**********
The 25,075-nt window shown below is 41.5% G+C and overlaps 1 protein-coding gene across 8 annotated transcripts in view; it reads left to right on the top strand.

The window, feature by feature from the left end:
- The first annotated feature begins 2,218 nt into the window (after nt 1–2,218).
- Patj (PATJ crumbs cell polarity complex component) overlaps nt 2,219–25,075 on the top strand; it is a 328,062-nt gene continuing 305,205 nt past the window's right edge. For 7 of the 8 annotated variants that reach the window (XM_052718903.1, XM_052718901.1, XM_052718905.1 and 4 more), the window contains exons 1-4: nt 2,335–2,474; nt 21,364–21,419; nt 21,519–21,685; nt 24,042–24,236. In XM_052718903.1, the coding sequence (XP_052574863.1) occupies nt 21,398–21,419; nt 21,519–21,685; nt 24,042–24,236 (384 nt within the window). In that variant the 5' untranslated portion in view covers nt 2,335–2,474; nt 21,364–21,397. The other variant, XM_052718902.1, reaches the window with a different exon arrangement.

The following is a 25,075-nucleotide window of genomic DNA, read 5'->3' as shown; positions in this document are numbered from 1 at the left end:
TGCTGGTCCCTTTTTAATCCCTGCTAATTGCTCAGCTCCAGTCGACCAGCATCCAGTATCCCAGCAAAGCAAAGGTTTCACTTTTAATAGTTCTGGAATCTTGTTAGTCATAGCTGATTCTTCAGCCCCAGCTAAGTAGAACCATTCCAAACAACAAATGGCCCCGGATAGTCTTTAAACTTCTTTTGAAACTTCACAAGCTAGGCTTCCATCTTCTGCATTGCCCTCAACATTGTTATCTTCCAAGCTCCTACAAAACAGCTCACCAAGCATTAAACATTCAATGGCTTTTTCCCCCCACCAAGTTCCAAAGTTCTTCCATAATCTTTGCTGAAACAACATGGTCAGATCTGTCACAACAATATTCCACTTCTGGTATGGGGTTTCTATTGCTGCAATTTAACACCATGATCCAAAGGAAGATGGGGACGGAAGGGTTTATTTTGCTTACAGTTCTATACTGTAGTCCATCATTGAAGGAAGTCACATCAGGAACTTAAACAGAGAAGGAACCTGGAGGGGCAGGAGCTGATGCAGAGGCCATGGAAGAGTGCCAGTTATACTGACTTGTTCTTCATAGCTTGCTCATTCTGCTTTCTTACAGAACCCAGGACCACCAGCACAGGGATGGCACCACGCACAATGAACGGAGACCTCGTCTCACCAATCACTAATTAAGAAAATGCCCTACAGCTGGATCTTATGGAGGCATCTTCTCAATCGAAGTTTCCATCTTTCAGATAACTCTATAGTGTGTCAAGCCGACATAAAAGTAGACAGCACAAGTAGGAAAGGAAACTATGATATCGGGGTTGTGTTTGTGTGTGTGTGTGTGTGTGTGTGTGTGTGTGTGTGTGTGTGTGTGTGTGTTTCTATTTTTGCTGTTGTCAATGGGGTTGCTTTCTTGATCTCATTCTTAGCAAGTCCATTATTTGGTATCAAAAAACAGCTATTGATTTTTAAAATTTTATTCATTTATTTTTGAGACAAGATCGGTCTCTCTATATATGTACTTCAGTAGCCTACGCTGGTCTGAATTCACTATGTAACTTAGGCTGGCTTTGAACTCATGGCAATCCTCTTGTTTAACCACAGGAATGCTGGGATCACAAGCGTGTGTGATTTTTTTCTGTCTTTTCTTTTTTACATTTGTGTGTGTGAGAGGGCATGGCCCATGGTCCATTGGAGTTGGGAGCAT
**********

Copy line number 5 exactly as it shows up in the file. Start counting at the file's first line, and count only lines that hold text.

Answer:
The following is a 25,075-nucleotide window of genomic DNA, read 5'->3' as shown; positions in this document are numbered from 1 at the left end: